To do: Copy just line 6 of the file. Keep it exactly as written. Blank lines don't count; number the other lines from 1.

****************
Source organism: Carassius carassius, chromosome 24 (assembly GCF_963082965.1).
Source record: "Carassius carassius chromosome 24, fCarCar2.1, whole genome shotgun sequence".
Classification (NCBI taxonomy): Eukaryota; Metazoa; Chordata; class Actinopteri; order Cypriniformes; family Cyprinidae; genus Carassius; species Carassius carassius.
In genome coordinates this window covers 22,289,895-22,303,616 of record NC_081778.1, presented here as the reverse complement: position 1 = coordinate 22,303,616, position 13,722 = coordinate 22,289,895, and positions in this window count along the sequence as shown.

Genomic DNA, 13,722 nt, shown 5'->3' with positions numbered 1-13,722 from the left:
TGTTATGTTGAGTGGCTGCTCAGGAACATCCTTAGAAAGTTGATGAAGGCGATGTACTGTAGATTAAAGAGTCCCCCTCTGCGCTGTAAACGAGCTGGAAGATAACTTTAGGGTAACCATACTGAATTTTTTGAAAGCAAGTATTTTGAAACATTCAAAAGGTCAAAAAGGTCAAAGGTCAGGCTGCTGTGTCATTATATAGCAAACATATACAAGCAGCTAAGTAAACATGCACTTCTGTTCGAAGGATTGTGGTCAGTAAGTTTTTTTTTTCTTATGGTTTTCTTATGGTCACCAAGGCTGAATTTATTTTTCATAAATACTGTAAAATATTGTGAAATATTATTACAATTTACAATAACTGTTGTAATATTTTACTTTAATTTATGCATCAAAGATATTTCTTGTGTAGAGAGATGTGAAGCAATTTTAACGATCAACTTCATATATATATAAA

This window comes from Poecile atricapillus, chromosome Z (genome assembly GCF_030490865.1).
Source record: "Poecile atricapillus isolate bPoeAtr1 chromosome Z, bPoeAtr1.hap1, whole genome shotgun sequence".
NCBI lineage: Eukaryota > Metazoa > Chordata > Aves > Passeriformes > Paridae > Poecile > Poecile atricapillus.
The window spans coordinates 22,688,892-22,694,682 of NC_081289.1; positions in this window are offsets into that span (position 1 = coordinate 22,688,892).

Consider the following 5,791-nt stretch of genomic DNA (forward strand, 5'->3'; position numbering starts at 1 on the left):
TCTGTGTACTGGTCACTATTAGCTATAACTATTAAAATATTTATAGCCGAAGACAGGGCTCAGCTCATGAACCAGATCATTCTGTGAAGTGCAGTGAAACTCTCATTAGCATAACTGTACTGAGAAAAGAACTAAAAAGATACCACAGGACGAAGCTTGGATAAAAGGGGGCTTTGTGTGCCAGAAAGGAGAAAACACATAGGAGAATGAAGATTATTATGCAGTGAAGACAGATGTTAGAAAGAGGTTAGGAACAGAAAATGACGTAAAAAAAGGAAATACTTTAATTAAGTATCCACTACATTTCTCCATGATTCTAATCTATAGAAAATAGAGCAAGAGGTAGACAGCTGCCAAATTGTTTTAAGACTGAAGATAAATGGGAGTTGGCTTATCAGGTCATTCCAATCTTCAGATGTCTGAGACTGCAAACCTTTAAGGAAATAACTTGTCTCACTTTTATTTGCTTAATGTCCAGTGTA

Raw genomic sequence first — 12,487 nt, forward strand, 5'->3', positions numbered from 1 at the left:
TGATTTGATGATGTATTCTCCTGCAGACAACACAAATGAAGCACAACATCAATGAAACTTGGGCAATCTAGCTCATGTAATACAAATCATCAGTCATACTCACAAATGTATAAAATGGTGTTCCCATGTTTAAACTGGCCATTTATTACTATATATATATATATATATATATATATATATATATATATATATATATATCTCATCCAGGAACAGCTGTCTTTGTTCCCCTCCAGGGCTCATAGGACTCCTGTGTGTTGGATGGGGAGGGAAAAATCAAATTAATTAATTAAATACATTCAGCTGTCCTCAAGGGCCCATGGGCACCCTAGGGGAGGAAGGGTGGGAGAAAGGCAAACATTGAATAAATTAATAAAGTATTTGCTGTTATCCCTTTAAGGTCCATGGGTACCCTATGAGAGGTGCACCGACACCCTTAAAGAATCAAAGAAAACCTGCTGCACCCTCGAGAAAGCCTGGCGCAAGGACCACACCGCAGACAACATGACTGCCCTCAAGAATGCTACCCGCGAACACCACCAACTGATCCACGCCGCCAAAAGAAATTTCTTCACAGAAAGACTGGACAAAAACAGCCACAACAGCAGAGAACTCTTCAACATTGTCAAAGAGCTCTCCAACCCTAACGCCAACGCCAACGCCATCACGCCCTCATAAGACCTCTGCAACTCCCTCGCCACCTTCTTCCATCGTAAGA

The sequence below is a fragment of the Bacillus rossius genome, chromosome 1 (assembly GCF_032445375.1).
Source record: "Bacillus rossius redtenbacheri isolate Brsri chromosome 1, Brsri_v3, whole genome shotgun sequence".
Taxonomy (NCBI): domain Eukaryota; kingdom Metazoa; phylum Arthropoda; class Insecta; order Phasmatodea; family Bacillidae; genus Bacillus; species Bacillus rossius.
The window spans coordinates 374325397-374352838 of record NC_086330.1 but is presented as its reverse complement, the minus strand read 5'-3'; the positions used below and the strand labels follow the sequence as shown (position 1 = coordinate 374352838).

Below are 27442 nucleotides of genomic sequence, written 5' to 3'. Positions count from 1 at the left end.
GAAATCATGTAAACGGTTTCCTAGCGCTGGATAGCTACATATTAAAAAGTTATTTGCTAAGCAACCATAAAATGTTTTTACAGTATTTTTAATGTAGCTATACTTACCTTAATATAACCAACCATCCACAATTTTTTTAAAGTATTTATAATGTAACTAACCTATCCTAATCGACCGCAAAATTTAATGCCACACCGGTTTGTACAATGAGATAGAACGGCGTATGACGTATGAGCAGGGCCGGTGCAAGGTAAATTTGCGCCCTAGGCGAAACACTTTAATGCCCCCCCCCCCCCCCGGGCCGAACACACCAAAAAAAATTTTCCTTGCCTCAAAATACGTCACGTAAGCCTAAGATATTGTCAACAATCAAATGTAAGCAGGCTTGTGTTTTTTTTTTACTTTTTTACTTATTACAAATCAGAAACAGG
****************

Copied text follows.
TGTTATGTTGAGTGGCTGCTCAGGAACATCCTTAGAAAGTTGATGAAGGCGATGTACTGTAGATTAAAGAGTCCCCCTCTGCGCTGTAAACGAGCTGGAAGATAACTTTAGGGTAACCATACTGAATTTTTTGAAAGCAAGTATTTTGAAACATTCAAAAGGTCAAAAAGGTCAAAGGTCAGGCTGCTGTGTCATTATATAGCAAACATATACAAGCAGCTAAGTAAACATGCACTTCTGTTCGAAGGATTGTGGTCAGTAAGTTTTTTTTTTCTTATGGTTTTCTTATGGTCACCAAGGCTGAATTTATTTTTCATAAATACTGTAAAATATTGTGAAATATTATTACAATTTACAATAACTGTTGTAATATTTTACTTTAATTTATGCATCAAAGATATTTCTTGTGTAGAGAGATGTGAAGCAATTTTAACGATCAACTTCATATATATATAAA